Monday, June 22, 2009

Star Trek--"The Ultimate Computer"

I am no Luddite, but I have always enjoyed morality tales about technology getting away from mankind. I think most of them are implausible. We have known for forever that you cannot stand in the way of progress. Just ask John Henry’s broken heart. When a story comes along that can plausibly demonstrate man’s superiority over machine, I have to give it all due credit. Such is the case with “The Ultimate Computer.”

Dr. Richard Daystrom, namesake of the Daystrom Institute in subsequent trek series, arrives on the Enterprise with his latst development. It is M-5, a computer that can take over all functions of a Starship with the intention of eliminating human error. With the ship under M-5’s control, it surveys a nearby planet and makes recommendations for a landing party. Later, it effectively engages in a war games executrices. Kirk is skeptical that a ’perfect computer should have this much power and control when living beings are a stake.

Right on cue, Kirk’s fears are confirmed. M-5 alters course to intercept a freighter. It opens fire, destroying it. Daystrom reveals in included a survival instinct in M-5 which apparently lacked much discretion. M-5 subsequently destroys another starship when it considers staged war games to be real. The other ships involved have permission to destroy the controlled Enterprise, but Kirk is able to use his extraordinary ability to talk a computer to death for the fourth and final time in order to prevent further bloodshed.

It is interesting to note Kirk’s train of thought this time. He argued that M-5’s programming prevented it from murder, yet it killed everyone on board the Excalibur, a violation of the “laws of God and man.” M-5 knew the penalty for murder was death, so it shut itself off. Is this a contradiction? In “The Menagerie,” it is stated the Federation only imposes the death penalty on trespassers to talos Iv, which is ridiculously excessive in its own right. But does the Federation have the death penalty for murder or did Daystrom just include that bit of logic as a fails afe measure? M-5 may have considered Daystrom a godlike creator for all I know. NOMAD revered Jackson Roykirk, so it is not without precedent.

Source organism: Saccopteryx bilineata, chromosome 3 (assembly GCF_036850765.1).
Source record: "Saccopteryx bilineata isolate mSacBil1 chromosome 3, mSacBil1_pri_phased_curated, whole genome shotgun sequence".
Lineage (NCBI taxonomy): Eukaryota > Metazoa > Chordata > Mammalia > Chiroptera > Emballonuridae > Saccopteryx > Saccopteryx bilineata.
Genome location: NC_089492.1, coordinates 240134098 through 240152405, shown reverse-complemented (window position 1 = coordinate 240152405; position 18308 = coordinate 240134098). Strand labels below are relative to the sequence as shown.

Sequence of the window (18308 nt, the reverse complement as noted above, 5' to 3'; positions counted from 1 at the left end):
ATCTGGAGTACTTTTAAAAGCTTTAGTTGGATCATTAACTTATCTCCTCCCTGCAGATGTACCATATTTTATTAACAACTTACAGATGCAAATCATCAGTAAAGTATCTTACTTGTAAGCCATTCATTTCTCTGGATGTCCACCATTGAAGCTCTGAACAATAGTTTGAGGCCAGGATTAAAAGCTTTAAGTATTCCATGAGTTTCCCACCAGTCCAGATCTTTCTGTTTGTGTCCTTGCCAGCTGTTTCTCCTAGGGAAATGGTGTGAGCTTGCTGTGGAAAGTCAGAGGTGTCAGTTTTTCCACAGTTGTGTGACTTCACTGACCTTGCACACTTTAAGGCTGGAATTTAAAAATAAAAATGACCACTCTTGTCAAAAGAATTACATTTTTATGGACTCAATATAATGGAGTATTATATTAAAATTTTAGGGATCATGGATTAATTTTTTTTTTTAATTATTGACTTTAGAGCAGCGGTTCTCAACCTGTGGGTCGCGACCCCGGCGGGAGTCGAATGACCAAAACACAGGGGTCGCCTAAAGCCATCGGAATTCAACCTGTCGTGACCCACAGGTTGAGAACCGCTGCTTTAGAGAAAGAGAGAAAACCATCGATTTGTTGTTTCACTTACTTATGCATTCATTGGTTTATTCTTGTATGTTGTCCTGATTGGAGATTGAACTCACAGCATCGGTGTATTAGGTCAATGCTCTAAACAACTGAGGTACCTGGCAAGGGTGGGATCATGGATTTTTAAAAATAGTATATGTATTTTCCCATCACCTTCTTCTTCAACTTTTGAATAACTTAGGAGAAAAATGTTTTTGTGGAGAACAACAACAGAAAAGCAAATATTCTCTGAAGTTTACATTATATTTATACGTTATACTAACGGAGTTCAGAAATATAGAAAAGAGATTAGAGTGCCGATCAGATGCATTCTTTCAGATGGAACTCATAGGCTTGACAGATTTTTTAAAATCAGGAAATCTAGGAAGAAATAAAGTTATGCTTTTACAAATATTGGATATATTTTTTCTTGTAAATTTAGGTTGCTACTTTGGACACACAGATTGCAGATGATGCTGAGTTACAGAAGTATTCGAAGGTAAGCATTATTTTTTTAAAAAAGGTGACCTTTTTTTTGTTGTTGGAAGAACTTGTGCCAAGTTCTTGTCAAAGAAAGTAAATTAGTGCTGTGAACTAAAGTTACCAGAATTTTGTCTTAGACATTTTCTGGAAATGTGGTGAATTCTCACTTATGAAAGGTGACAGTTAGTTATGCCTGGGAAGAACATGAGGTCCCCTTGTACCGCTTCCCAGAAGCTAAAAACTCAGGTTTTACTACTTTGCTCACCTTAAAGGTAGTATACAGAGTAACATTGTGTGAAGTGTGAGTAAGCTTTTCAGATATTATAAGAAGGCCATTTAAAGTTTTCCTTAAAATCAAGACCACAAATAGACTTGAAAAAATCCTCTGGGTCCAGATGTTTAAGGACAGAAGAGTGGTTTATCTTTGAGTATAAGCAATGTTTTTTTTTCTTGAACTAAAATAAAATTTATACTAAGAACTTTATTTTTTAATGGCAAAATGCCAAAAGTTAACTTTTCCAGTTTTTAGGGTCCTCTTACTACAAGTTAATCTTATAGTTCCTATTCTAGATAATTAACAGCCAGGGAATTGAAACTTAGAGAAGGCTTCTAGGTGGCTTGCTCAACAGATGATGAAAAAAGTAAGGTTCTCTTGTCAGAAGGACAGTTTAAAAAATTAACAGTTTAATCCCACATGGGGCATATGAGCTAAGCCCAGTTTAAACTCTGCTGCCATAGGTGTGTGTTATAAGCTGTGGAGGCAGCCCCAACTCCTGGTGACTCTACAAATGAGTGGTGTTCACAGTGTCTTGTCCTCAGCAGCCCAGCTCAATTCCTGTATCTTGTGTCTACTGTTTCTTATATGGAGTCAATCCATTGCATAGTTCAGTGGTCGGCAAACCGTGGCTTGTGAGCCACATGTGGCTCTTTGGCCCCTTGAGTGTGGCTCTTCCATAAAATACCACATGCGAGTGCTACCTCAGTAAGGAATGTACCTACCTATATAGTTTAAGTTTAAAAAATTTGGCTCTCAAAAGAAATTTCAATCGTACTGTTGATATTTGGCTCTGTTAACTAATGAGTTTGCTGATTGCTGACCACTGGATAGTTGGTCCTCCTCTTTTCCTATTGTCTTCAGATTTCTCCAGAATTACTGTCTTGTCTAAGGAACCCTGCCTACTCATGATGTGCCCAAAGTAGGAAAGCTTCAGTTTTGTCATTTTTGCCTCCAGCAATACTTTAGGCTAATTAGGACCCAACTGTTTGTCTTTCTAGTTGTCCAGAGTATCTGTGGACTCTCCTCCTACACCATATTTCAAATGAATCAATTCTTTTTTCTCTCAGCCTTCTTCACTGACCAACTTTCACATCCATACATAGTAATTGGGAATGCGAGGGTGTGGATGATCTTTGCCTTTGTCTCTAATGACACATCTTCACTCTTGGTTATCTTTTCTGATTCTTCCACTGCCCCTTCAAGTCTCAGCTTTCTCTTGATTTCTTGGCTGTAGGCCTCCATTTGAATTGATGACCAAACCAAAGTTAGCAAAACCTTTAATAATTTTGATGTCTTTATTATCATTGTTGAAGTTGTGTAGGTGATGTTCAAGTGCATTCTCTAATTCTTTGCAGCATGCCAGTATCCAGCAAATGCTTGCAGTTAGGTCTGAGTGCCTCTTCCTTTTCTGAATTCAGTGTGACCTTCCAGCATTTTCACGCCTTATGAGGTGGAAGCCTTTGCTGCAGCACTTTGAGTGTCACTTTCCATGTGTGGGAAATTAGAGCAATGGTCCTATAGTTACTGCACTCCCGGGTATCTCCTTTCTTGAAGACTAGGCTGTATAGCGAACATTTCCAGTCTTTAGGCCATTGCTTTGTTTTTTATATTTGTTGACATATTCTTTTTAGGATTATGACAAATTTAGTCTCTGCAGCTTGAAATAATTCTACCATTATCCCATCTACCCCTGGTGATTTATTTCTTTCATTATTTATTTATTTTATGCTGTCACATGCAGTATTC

Regardless of the unoriginal resolution, I liked the episode. One thing TOS did well was space battles, even with the low budget special effects. It is too bad they did not do more of them. The idea of computers taking over was acontemporary fear that sounds quaint now, but the great 2001: A Space Odyssey was filming at roughly the same time with a similar theme as “The Ultimate Computer.” the contrast between the two is fascinating. Kirk uses human ingenuity to disable M-5 while Dave uses the “primitive” technology of a screwdriver to shut off HAL. Which speaks better of mankind, the use of his natural abilities or his utilization of tools? Interesting topic for debate.

Rating: *** (out of 5)

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